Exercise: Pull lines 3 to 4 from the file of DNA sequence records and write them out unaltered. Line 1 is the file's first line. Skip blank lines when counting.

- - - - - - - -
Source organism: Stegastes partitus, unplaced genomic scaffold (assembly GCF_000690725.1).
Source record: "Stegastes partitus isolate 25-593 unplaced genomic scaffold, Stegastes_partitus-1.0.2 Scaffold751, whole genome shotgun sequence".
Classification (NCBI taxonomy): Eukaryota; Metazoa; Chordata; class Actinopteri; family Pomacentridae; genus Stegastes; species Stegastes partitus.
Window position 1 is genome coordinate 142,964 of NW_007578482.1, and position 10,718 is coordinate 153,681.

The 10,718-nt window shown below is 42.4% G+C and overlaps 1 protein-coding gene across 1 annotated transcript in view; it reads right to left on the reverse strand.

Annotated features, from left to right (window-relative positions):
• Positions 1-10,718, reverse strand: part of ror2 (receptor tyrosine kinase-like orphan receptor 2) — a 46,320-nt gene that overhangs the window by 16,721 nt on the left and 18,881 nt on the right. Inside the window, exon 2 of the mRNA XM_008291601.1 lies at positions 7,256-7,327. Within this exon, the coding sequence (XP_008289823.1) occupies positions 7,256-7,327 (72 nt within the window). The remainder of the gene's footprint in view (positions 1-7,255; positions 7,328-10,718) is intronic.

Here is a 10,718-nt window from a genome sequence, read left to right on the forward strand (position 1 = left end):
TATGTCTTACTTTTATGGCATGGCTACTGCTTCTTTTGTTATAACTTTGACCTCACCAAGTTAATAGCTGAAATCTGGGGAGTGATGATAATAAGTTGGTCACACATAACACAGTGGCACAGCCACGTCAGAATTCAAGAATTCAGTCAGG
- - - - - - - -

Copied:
Classification (NCBI taxonomy): Eukaryota; Metazoa; Chordata; class Actinopteri; family Pomacentridae; genus Stegastes; species Stegastes partitus.
Window position 1 is genome coordinate 142,964 of NW_007578482.1, and position 10,718 is coordinate 153,681.